Sprint Prime to Acquire Leap Wireless or Other Smaller Carrier: Report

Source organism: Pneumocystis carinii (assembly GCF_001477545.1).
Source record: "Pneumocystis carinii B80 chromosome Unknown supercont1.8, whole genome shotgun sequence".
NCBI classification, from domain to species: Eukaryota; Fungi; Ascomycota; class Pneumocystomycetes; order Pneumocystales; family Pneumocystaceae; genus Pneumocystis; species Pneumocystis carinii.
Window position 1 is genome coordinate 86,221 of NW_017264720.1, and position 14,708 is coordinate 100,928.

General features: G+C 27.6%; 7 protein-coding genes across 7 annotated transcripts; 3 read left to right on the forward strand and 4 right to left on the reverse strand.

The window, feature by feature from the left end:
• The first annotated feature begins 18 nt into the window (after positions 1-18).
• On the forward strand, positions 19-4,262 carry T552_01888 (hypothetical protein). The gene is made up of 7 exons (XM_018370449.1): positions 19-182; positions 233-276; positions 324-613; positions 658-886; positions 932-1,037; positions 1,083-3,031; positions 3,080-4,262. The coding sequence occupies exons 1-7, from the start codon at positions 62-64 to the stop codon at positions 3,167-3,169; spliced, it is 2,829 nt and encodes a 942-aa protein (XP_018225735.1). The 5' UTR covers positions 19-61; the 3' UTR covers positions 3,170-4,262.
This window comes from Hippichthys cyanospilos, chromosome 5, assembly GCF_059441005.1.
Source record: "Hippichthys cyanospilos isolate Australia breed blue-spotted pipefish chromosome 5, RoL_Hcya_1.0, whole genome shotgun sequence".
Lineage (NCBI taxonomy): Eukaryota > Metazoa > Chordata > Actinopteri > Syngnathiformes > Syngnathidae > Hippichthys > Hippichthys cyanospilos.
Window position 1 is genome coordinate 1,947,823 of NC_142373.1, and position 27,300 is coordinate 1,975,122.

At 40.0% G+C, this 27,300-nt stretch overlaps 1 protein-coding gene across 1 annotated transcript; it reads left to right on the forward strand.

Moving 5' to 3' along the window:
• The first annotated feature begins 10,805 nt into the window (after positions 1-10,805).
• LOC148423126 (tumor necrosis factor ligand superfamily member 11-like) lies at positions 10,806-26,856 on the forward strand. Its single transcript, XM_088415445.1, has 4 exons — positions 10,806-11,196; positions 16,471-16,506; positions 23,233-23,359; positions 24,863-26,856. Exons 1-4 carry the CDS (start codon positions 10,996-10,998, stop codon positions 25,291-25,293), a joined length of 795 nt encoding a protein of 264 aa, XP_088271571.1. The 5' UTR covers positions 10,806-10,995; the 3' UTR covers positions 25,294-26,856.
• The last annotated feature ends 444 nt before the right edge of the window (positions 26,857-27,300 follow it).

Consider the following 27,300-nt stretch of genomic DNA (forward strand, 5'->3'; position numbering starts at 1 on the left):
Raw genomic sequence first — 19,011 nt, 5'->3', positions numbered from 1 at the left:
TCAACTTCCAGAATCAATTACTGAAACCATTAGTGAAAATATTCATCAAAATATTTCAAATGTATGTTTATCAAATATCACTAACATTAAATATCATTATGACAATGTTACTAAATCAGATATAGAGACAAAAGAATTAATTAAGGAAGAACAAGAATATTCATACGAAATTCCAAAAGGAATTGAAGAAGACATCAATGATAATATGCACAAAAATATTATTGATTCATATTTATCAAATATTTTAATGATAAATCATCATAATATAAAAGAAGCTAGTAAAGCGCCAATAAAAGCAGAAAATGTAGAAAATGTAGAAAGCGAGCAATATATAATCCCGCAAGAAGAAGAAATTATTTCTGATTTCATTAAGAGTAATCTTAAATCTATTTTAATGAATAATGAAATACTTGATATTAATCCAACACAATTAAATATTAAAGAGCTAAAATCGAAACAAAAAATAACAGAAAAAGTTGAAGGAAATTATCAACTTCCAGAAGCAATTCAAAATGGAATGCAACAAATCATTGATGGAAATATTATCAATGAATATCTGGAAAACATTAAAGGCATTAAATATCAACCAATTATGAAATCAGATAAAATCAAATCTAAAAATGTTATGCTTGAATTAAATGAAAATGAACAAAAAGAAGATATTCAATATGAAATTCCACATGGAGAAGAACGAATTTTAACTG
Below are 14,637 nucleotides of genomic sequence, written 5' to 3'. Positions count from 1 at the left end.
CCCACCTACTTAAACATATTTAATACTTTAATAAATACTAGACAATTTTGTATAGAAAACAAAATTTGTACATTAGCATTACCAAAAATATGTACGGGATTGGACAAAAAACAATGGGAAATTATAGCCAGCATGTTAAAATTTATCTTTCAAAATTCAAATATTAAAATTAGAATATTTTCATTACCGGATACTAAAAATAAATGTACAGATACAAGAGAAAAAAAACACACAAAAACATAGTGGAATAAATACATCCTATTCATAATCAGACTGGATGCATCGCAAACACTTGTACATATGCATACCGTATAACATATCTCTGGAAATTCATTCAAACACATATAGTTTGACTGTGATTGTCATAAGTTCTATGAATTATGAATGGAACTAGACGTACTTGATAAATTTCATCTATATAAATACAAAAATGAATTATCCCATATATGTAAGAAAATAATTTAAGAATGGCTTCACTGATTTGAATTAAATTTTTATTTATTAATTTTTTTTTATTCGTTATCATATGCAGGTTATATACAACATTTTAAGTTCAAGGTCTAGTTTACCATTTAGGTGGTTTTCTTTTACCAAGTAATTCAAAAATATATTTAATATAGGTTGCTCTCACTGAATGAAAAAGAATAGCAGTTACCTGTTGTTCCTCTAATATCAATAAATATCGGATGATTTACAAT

Sprint's stock is performing better than it has in years, says Bloomberg, putting it in a position to consider growing its base through an acquisition.Sprint has been playing catch-up to Verizon Wireless and AT&T for years. But with CEO Dan Hesse's three-part plan to get the derailed carrier back on track beginning to show results, the nation's third-largest carrier is attracting attention, and may be ready for an acquisition, Bloomberg reported Sept. 26. In 2005, Sprint made what turned out to be a disastrous decision to buy Nextel. With incompatible networks, customers fleeing and a warranted reputation for terrible service, Hesse was hired in 2007 to fix things. He has since put in a place a plan to close down the Nextel network, struck a deal with Apple to offer the iPhone, and, despite a number of obstacles, begun rolling out a Long Term Evolution (LTE) 4G network alongside Sprint's WiMax network. During the second quarter, reports Bloomberg, Sprint's cash and equivalents—which fell to $2.1 billion after the Nextel acquisition—rose to a six-year high of $7.6 billion during the first quarter and held steady at $6.8 billion as of June 30. While Sprint's more than $20 billion of debt is far from desirable, the strength of its stock price, analysts told Bloomberg, suggests it could find smaller carriers potentially willing to strike a deal. It's said that Sprint might consider prepaid brands MetroPCS and Leap Wireless, and even T-Mobile was named as a possibility. Sprint and T-Mobile operate on different technologies, however, which would greatly complicate such a deal, and then there's the matter of gaining the approval of the Federal Communications Commission (FCC), which AT&T—certainly by no lack of effort—failed to do during its 2011 bid to buy T-Mobile.